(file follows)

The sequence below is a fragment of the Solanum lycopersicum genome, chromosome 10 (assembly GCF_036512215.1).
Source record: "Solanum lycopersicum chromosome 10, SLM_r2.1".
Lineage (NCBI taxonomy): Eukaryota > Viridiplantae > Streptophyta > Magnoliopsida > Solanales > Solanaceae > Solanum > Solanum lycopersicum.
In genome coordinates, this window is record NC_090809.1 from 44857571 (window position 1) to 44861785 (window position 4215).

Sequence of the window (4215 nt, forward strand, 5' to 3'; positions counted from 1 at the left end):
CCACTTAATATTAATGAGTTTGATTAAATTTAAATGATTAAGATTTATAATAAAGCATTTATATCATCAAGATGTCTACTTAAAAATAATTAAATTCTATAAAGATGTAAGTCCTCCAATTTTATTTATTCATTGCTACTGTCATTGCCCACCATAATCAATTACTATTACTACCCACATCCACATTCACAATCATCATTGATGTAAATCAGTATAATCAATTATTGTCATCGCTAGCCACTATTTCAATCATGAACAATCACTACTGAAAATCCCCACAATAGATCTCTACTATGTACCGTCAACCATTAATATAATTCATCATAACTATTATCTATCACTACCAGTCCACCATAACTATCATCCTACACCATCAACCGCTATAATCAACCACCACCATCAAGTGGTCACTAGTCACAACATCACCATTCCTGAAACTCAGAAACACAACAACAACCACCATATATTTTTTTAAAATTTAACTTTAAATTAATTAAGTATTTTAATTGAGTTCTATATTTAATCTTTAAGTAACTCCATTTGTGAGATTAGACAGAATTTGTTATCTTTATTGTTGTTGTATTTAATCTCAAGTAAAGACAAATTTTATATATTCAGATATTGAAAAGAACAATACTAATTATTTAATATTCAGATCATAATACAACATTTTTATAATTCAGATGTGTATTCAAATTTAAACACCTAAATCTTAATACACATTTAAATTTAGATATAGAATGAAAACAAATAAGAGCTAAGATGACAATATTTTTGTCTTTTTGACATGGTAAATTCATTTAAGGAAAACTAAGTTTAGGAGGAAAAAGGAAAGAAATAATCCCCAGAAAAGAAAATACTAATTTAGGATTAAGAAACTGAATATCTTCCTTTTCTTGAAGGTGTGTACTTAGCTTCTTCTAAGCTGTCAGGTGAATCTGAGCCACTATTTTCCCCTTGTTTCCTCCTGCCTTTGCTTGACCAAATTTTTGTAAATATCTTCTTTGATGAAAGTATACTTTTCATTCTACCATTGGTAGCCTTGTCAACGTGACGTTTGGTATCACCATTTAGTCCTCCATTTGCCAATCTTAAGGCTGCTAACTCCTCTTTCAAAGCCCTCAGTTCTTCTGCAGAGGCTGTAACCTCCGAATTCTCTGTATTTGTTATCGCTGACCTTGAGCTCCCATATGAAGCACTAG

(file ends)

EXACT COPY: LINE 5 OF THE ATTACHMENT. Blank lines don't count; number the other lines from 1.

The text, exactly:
Sequence of the window (4215 nt, forward strand, 5' to 3'; positions counted from 1 at the left end):